The Right to Be Forgotten: Sixty-Six
Dawn breaks and I watch from my commute. My suit is on point and my hair is mercifully tamed.
I feel an unseemly pride in my work. My web of falsity. It branches inexorably and I don’t know if I could unweave it if I tried. Most of those around me are young, mid-twenties, and ambitious by default. They have tumblers of coffee rather than expensive recycled hipster cups, which I suspect are made from 20% actual hipsters.
People type steadily on their phones. Swipe. Type. Swipe. Type. I wonder if any of them are writing the next great American novel. That leads me on a dark path backward to my own novel. My editor. My words. I used to think they mattered, my words. Now maybe they will. I smile to myself.
Birch spends nearly an hour instructing me on the ninety seconds I’ll be present when Senator X introduces the bill. Being there as the Senator placed my pages on the clerk’s desk might best be described as heady. I felt powerful. I felt like a necessary cog in the wheel of the republic. And then it was over.
Though Senator X *did* bother to send me a politician’s thumbs-up to dismiss me.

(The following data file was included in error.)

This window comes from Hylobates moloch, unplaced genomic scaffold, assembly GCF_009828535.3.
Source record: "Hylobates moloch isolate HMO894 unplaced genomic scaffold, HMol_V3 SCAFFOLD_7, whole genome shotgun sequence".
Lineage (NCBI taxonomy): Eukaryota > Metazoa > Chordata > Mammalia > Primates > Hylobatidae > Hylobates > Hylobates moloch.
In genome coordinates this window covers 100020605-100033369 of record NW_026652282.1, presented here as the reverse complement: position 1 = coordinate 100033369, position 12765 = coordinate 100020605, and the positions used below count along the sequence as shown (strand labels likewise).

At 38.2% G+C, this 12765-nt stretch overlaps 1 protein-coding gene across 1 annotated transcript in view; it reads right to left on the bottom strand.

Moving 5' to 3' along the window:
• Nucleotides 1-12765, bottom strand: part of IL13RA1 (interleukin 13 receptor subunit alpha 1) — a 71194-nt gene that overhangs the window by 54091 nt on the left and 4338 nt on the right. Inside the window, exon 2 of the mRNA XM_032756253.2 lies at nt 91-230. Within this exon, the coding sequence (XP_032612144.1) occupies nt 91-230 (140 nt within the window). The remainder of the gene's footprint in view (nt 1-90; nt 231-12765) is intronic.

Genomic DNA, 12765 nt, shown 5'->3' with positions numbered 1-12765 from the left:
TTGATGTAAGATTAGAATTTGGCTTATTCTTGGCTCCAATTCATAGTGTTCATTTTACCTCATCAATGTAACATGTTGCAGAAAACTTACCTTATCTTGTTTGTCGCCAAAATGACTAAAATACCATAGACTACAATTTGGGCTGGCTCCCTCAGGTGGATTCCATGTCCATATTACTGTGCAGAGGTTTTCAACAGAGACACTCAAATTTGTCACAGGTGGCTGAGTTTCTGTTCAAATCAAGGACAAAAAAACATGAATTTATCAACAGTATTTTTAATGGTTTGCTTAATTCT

Nan, because she’s a doll and easily the nicest person I know, asked me to tell her in minute detail every second of the experience.
It’s two full days before the calls begin. The Senator’s office is always rife with phone calls from constituents who have been convinced their communication will make all the difference. Today is different from the offing. Every public phone number has a full voicemail box. And the calls continue.
“Whoa,” says Kevin. “Got my first death threat.”
“What?!” Nan pokes her head out of her cube. “What did you say? What are we supposed to say? That was not in my training.”
Unnerved, Nan runs at the mouth. She chatters about protocols and whether security should be called. In another five minutes, the phones ring but they go unanswered.
Rounding the corner, Birch positively beams. “We did it, folks! We did it.” His satisfaction works like contagion. Dawning realization settles on the room. This is the bill. This – the calls, the vitriol, the exultation – this is Jacob’s bill.
I want to get word to everyone at home, but I know there’s no safe way to do so. I contemplate calling my home number, but even that poses risks. Besides, Victoriana will handle it.
Word spreads loudly and hurriedly: turn on the news. Screens go to multiple channels. A woman stands at a lectern, speaks passionately. A red bar fades in left to right. White letters read: Evelyn Lancaster, Mother of Viral Victim.
My head seems to float above my neck. Disoriented, I collapse into my seat. Blood pounds through my ears, heightening everything but sound. And I need to know what she’s saying. What is she saying?